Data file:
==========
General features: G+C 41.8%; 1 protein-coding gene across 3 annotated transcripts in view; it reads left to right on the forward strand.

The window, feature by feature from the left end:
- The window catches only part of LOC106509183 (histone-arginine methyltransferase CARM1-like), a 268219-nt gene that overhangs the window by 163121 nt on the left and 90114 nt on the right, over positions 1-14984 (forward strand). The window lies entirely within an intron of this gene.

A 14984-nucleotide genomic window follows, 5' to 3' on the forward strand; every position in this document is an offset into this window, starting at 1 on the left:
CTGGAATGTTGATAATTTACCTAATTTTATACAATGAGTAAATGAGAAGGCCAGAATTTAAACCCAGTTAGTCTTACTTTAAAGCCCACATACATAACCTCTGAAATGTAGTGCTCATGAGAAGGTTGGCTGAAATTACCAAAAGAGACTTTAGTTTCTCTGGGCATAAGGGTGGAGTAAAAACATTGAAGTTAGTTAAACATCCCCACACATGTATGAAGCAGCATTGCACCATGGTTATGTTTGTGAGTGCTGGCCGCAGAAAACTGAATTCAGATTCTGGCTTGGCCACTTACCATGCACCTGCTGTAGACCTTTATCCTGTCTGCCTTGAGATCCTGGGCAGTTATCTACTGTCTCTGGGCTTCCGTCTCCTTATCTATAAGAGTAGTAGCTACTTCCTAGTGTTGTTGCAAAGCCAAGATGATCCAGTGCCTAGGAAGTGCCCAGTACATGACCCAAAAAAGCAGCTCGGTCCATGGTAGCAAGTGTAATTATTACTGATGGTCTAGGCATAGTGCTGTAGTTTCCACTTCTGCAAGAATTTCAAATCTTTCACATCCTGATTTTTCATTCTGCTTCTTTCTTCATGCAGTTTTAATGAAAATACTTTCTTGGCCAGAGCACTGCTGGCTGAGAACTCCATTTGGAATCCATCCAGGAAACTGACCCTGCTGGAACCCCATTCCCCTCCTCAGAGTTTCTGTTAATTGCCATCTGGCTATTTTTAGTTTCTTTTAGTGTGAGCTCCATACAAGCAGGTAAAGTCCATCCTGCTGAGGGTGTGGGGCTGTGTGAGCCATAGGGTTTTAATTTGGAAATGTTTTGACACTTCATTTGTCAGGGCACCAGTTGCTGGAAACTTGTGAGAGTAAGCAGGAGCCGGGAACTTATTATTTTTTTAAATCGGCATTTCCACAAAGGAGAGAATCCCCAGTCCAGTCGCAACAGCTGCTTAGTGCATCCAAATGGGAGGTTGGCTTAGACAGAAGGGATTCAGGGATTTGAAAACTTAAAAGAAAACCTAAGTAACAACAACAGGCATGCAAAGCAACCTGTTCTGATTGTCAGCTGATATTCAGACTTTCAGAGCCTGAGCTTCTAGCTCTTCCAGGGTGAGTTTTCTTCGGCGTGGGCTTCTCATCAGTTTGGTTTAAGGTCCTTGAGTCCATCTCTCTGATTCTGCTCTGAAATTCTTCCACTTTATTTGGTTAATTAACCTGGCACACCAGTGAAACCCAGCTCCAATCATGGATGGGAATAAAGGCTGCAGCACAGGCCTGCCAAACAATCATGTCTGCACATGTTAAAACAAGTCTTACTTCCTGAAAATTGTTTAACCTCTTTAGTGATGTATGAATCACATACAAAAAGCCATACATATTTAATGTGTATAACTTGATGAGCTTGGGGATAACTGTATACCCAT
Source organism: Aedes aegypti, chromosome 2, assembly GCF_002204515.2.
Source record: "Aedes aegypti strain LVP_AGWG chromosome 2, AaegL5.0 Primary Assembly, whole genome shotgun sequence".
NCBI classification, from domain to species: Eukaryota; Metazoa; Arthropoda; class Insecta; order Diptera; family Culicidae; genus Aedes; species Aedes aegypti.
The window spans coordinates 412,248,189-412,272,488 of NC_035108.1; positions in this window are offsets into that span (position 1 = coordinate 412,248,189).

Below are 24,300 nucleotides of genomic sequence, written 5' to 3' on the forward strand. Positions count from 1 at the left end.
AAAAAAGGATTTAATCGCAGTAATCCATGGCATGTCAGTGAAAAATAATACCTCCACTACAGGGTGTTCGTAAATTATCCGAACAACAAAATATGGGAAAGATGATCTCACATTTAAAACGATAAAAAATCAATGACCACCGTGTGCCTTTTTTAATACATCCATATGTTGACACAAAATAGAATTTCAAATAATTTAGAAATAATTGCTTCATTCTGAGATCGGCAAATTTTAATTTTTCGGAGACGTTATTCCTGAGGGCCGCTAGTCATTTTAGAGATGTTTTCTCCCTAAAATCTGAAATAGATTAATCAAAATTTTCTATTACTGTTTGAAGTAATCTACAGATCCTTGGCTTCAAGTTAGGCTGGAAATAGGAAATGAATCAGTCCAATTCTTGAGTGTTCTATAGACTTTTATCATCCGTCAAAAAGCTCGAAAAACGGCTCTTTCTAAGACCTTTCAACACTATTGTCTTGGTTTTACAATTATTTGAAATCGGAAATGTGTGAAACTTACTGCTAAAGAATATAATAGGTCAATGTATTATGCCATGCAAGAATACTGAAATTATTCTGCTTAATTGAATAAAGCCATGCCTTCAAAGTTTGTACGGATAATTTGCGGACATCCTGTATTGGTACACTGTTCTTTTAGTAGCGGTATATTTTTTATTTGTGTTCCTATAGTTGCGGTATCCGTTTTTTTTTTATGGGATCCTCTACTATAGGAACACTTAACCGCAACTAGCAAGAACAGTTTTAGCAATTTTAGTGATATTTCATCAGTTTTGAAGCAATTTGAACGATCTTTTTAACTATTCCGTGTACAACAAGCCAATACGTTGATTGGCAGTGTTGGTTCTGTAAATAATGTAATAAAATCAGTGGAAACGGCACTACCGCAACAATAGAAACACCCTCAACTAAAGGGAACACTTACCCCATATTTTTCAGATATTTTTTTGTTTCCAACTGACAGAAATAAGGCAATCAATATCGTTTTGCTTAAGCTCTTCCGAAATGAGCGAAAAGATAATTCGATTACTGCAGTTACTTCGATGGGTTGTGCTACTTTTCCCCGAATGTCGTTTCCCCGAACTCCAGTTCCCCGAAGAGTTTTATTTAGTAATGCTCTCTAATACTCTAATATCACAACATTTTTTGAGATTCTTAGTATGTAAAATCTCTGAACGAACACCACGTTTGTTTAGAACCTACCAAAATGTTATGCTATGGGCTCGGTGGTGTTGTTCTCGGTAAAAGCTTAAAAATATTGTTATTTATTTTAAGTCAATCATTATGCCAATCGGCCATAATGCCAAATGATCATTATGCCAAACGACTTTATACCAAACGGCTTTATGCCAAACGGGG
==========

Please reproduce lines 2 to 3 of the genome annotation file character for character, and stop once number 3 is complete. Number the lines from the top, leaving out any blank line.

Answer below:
The window, feature by feature from the left end:
- The window catches only part of LOC106509183 (histone-arginine methyltransferase CARM1-like), a 268219-nt gene that overhangs the window by 163121 nt on the left and 90114 nt on the right, over positions 1-14984 (forward strand). The window lies entirely within an intron of this gene.